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Sánchez and Spanish King to meet with Biden before Madrid NATO summit

President Biden will meet with Spanish Prime Minister Pedro Sánchez and King Felipe VI ahead of the NATO summit in Madrid at the end of the month.

Sánchez and Spanish King to meet with Biden before Madrid NATO summit
US President Joe Biden and Spanish Prime Minister Pedro Sánchez at the G20 World Leaders Summit in 2021. Photo: Andreas SOLARO/AFP

The President of the United States Joe Biden is set to meet with both the Spanish Prime Minister Pedro Sánchez and King Felipe VI ahead of the NATO summit in Madrid at the end of June.

In what will be the Biden’s first official trip to Spain since winning the Presidency, he will meet with the Prime Minister and King to “reaffirm the strong bilateral relationship” between Spain and the U.S as soon as he lands in the capital, a White House spokesperson told the Spanish press.

Although the dates of the bilateral meetings are yet to be confirmed, it is believed that Biden will arrive in Madrid after attending the G7 summit in Germany, and before the start of the Atlantic Alliance Summit next Wednesday June 29th.

Sánchez spoke with Biden by phone this week, reportedly about preparations for the summit and Spain’s role in providing aid and weapons to the war effort in Ukraine. 

READ ALSO: US plans to strike Central American refugee resettlement deal with Spain

“I have just talked with President Biden about the next NATO Summit in Madrid, a historic event in which the Alliance will strengthen its unity and cohesion, in defense of democracy and freedom,” Sánchez wrote on Twitter.

Recent phone call aside, the meeting comes after Sánchez was shunned by Washington during most of the Ukraine crisis. It is believed Biden spoke to leaders by phone from France, the United Kingdom, Germany, and Italy to coordinate the response to Russia’s invasion, but not Spain.

American diplomats have since tried to play down Sánchez’s absence from the coordination calls, suggesting they, or some of them at least, were made within the framework of the G7, something Spain is not a part of.

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ENERGY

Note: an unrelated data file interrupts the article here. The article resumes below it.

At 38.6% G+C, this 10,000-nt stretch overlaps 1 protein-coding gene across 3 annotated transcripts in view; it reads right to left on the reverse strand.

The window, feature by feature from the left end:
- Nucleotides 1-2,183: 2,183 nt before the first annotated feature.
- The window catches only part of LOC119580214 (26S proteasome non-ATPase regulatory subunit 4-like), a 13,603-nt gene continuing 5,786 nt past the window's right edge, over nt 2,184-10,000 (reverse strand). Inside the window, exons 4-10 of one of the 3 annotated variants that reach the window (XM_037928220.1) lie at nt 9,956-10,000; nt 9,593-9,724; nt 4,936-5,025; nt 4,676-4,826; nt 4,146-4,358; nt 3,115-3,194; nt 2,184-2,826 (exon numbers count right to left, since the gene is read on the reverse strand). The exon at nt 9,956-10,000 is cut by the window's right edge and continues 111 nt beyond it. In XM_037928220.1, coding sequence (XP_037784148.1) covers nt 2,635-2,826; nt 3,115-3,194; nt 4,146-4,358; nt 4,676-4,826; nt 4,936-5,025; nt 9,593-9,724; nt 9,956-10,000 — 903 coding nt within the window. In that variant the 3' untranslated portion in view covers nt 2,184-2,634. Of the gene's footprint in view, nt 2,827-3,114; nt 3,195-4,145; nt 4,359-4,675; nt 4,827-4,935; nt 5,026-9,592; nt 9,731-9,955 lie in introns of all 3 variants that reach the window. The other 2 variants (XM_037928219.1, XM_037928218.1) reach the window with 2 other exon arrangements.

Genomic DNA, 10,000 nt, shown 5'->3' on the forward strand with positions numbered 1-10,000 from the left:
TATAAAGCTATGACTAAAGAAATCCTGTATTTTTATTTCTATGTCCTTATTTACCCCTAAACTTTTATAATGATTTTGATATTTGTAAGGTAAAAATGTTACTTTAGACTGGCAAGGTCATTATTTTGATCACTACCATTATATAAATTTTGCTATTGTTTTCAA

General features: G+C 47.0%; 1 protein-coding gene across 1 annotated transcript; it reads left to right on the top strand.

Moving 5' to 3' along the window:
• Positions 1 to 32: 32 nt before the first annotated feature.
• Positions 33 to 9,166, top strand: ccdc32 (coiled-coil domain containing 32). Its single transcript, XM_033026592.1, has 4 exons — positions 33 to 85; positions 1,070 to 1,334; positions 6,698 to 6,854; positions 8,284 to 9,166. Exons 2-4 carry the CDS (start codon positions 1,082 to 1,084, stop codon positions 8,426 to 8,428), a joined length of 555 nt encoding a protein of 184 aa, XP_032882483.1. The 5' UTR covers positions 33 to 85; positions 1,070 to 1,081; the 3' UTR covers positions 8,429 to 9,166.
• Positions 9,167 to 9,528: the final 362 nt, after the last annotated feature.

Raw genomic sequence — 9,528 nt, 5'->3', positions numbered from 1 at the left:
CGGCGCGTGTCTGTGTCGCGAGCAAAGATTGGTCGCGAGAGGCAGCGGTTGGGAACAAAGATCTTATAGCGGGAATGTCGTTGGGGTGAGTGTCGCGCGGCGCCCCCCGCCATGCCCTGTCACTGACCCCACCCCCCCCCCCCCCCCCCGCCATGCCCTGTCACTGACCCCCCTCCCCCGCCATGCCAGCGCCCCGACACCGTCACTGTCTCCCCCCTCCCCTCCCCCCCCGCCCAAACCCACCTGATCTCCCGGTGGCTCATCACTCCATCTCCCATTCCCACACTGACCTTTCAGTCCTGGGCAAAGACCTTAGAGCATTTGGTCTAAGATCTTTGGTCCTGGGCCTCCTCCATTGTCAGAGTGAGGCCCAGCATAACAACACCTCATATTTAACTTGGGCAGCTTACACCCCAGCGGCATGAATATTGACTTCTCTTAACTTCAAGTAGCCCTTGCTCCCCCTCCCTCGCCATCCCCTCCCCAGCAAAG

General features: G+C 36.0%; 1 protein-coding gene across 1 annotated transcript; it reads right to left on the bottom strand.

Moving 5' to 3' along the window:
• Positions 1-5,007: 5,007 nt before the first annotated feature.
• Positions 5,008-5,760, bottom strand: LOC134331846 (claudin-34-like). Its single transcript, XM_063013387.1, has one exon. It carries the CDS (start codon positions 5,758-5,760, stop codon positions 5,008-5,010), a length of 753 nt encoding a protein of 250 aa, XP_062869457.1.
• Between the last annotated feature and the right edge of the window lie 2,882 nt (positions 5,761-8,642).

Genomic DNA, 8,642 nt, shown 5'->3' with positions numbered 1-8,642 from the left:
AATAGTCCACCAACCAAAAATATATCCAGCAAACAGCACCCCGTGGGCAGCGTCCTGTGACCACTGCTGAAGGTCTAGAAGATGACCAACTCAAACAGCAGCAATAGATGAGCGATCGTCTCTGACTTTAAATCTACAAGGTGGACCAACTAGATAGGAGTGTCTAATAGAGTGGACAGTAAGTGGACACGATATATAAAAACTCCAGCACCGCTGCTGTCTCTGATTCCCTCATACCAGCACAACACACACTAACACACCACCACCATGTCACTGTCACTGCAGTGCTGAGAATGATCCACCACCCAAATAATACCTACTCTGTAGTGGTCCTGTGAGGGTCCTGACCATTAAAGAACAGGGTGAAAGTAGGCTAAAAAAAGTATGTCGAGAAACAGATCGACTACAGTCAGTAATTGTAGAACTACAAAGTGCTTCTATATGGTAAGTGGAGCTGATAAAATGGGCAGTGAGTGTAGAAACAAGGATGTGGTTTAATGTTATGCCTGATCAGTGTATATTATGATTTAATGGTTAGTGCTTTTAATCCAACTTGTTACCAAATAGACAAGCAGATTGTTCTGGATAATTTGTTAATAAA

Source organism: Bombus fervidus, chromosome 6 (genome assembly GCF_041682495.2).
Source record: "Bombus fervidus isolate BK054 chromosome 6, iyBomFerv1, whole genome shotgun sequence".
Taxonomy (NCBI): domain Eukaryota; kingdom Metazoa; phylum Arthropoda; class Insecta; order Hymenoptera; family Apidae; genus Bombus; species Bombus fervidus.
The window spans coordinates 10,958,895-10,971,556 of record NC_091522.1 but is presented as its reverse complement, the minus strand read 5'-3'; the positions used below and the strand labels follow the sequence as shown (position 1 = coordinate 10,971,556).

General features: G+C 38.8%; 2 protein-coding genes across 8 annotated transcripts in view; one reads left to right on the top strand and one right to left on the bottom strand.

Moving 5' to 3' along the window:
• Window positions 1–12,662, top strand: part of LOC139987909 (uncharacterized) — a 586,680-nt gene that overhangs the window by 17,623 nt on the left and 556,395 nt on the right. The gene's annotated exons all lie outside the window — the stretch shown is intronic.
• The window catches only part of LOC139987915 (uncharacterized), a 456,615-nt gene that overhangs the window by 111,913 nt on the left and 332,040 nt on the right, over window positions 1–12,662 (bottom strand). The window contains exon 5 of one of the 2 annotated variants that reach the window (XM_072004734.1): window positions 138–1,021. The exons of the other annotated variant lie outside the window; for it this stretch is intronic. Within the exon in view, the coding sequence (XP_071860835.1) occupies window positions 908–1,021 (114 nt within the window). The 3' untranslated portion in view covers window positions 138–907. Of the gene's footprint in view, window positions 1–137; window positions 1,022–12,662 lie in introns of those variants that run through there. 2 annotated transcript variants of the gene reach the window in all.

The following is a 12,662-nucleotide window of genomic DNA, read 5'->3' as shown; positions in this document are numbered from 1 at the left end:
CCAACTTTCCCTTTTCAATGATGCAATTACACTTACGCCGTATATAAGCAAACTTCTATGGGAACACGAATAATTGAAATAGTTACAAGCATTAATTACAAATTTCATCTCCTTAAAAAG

VIDEO: ‘Take your ties off’, Spain’s PM says in bid to save energy

Spain’s Prime Minister Pedro Sánchez has made a bizarre callout by asking office workers across the country to follow his lead in ditching their ties as a means of using less air-conditioning, and thus saving energy.

VIDEO: 'Take your ties off', Spain's PM says in bid to save energy

In a move some might be surprised was even necessary given Spain’s famously hot climate, Sánchez urged office workers to follow his own tie-free lead.

“As you can see, I’m not wearing a tie,” said Sánchez, smiling broadly, pointing to his open neck shirt during a news conference in Madrid on Friday.

Click on the play button below to watch the video:

Feeling a little more comfortable would save energy if it resulted in less air-conditioning being used, he said.

“This means that we can all save energy,” he argued, adding that he had asked all ministers and public officials to stop wearing ties and hoped the private sector would also follow suit.

The Spanish government is on Monday set to adopt a set of “urgent” energy-saving measures, Sánchez said, “in line with what other European countries do”, without elaborating.

Following Moscow’s invasion of Ukraine, the European Commission released in mid-May a €210-billion plan aiming to boost renewable energies and reduce energy consumption to put an end to dependency on Russian gas.

In response, Spain has adopted several measures including encouraging remote work and the limiting of air conditioning in offices in summer and radiators in winter.

 
The 27 EU states also agreed on Tuesday “to reduce their gas demand by 15 percent compared to their average consumption in the past five years, between August 1st 2022 and March 31st 2023, with measures of their own choice,” the European Council said in a statement.

Several German cities said this week they would step up efforts to save energy, with Hanover in the north announcing plans to only offer cold showers at public pools and sports centres and Berlin switching off spotlights illuminating its historic monuments.

 
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